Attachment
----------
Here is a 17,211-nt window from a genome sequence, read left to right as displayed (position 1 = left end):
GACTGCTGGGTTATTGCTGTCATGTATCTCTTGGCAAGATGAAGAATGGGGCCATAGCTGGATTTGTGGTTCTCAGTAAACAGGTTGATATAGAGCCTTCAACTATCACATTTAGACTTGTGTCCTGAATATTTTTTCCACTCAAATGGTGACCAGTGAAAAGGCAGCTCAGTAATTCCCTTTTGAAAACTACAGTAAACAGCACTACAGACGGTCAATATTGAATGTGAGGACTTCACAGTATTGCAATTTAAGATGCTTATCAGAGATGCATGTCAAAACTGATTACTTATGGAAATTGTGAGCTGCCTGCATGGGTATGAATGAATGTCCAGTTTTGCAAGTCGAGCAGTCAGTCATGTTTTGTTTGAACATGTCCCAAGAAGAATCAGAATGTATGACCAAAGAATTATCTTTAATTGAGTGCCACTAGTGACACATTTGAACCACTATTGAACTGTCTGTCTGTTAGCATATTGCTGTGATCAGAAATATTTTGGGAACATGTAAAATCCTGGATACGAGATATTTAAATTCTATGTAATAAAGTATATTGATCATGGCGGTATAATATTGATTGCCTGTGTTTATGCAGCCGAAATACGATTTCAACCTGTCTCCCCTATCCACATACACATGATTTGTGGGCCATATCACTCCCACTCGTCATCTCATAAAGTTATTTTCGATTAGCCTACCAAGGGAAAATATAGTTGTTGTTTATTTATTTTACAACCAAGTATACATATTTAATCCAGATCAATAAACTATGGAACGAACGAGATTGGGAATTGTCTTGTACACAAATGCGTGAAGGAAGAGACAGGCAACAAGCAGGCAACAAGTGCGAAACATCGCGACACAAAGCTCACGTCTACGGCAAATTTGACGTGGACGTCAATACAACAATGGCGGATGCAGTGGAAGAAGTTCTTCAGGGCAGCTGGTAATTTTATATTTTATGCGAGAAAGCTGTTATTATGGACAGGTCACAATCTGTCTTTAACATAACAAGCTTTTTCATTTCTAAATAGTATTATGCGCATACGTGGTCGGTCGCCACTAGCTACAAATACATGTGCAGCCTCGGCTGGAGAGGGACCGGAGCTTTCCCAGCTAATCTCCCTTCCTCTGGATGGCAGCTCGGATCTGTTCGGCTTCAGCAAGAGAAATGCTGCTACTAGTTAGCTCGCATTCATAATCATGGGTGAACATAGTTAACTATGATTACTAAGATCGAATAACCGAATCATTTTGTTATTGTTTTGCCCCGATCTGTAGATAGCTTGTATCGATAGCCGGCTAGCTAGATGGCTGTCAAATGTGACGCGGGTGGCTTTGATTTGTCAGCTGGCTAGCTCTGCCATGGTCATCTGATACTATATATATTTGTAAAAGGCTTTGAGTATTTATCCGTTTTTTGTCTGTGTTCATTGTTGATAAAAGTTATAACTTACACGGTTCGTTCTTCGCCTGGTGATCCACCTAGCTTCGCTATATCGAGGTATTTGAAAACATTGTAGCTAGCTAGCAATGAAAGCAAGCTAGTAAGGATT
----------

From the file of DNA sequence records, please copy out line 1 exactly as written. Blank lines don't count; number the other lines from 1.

Here is a 17,211-nt window from a genome sequence, read left to right as displayed (position 1 = left end):